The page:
Hello everyone. I’m Melody Leung. Your other un-normal normal blogger (opposite Katie of course).
I’m a goof. I love cheese, watching hilarious sit coms as a study break, and making cute things like tarts.
To balance my intake of cheese and tarts, I also love wushu, which is a Chinese martial art. Here’s a secret: I wanted to be a film star as a kid.
I’m also an advocate for my friend’s modeling agency: #WeSpeak.
Here at the iSchool and in my future career, I want to take my business background and love of working with children to do two completely different things. Become a children’s librarian focused on multicultural and bilingual resources and a business librarian focused on community entrepreneurial pursuits. With a whole career ahead of me, I’m certain that I will tackle both ends of my interest spectrum.
In honor of yesterday, HAPPY THANKSGIVING! I hope you had a great time eating food and enjoying the company of friends and family.
Thanksgiving was actually the first time in my childhood when I realized that I didn’t have anyone to relate to in my small rural elementary school.
I was the only (chubby) Asian (girl) in my town. In 3rd grade, the teacher had us take home a Thanksgiving math assignment. One of the questions read, “How much does your turkey weigh?”
I was like, “Mom, what’s a turkey? Why haven’t we had one before. Is it like duck?”
She told me “We don’t have turkey because it doesn’t taste that good. We have fish, duck, and chicken instead on Thanksgiving. Just put in the weight of an average sized turkey and finish your homework”.
As I look back, I should have said something in class. Instead, I wanted to assimilate and stay silent about what made me and many other people unique. For me, it was a cultural thing, but for others, it could be a personal decision or a religious thing.
I didn’t realize this connection until I was almost an adult and saw this book:
This book reminded me of the days when I was ashamed of being Chinese and begged my parents for a “normal” Thanksgiving, just like the little girl in the book. It also reminded me of when I became proud of my culture and began to speak up about the things I do differently.
Recently, I finished my first storytime series through Prime Time sponsored by Humanities of Washington. While the older kids engaged in a bilingual storytime and discussion in the large room, I took the younger kids into the library (5 and under), to do a high-energy Preschool storytime. It was one of the best experiences of my life because I got to create outlines and crafts for each session with only a theme to go by. Also, it was one of the few bilingual storytimes that Prime Time hosts. I wasn’t fluent in the language the children spoke at home, but I did my homework (study small phrases, numbers, and colors). I also incorporated multicultural books that they can relate to, like how I related to Duck for Turkey Day.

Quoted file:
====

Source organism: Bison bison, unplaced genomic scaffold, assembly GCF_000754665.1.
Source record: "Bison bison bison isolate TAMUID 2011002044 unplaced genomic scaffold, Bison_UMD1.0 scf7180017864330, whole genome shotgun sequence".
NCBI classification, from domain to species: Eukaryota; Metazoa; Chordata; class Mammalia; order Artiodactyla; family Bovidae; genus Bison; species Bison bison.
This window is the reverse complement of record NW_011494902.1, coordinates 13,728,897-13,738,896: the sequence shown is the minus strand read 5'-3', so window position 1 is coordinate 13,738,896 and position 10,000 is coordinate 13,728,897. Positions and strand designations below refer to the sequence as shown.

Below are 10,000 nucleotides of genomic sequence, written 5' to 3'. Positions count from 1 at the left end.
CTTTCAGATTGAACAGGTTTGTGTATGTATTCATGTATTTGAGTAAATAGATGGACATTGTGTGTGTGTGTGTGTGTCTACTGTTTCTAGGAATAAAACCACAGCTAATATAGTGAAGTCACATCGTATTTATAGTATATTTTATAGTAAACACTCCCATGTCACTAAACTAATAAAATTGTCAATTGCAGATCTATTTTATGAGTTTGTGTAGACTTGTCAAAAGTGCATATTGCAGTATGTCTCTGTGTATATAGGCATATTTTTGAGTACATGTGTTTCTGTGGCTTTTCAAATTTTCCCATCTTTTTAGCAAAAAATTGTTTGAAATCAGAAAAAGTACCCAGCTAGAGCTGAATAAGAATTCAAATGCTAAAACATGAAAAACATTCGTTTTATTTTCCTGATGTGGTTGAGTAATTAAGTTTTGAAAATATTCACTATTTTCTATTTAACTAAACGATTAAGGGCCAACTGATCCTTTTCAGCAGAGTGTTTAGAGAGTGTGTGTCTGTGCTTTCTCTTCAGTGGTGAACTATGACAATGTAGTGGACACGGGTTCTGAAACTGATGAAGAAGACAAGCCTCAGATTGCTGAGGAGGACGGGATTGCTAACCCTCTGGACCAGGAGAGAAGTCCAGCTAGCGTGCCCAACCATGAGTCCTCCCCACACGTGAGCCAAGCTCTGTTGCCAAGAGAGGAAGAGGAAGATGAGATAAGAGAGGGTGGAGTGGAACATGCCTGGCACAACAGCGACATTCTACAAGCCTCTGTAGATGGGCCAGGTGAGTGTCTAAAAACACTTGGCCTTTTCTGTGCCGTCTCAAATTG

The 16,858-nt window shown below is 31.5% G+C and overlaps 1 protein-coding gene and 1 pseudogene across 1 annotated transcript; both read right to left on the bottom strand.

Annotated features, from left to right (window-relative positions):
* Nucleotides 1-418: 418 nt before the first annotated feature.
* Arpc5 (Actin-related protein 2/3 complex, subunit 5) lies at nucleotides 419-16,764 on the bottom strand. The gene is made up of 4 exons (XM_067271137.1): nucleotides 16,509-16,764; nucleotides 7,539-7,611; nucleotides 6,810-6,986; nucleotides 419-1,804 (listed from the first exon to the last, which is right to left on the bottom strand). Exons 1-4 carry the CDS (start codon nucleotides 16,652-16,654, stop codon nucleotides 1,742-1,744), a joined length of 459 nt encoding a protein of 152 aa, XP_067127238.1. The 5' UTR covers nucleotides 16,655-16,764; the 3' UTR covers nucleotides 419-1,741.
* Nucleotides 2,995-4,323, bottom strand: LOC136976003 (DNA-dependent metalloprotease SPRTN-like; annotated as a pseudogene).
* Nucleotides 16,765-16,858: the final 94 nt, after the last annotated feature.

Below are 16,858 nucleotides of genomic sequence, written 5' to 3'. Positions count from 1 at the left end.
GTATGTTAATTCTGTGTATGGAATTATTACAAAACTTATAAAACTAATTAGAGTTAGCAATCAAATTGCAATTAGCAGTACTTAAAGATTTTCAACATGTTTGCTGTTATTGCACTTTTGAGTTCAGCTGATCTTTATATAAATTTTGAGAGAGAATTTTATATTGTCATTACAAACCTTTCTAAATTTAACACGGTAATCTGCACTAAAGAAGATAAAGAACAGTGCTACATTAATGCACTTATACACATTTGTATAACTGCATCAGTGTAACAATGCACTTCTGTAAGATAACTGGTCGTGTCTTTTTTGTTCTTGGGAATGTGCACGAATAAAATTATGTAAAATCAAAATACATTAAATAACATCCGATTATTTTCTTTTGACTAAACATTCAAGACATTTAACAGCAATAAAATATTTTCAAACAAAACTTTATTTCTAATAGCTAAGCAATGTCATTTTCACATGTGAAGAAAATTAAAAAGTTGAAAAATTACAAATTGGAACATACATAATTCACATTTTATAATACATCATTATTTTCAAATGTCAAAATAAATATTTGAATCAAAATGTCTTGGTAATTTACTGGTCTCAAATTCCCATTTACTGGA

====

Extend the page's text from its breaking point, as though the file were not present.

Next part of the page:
Here are a few of the books I used and I hope you will keep these in mind too if you are interested in storytimes:
I wouldn’t have known about the first few books if it wasn’t for the Children’s Librarian at the library who suggested the author, Yuyi Morales (pronounced like “juji”).
This book was suggested for the theme: Oral history and traditions. It is about a grandmother who is visited by Señor Calavera to be taken away. However, she stalls so that she can be with her family together at least one last time. With some Spanish words in the text, this book had many cultural aspects of Mexican culture that I’m sure (due to the author) my children related to.
This comic, graphic novel-like book had the kids super excited. It is about a little boy dressed as a lucha libre going up against contender after contender. Will he get defeated? I don’t know. You have to read it for yourself. I also created a rhyme for the kids for after reading the story to get some of that built up energy out:
Slish, Zok, Pow (Stomp, punch, punch)
Look at me Wow (jump up high)
Being brave like Nino (flex bicep muscles)
Look how fast my fists go (circle fists around and around)
Of course I used this book the week before Halloween and Day of the Dead. It’s spooky and eerie, especially if you use a very slow howl-ly voice. Prior to the reading, I did Halloween yoga with the kids. We did poses and made sounds like a werewolf, cat, or bat. They were able to do them again as these creatures were mentioned in the book.
I used this book during my last session about dreams. It is a true story about a girl named Millo in 1930s Cuba who loved drumming. However, it was frowned upon at that time for girls to drum. But she never gave up, she practiced and practiced all the time until her father listened. The poetic text and dream-like pictures kept the kids engaged about what is really going on. This book was perfectly paired with my last craft with them: dream drums.
Doing this series helped me understand how to engage bilingual children to enjoy reading, playing with science, and learning how to express themselves. These are all things I would have loved as a bilingual child myself. I hope I will learn even more about multicultural resources and youth services here at the UW iSchool during these next 2 years.
Thank you for reading my blog post! Do you have some multicultural resources or tips to share? As students who learn from each other, we would all love to hear about them.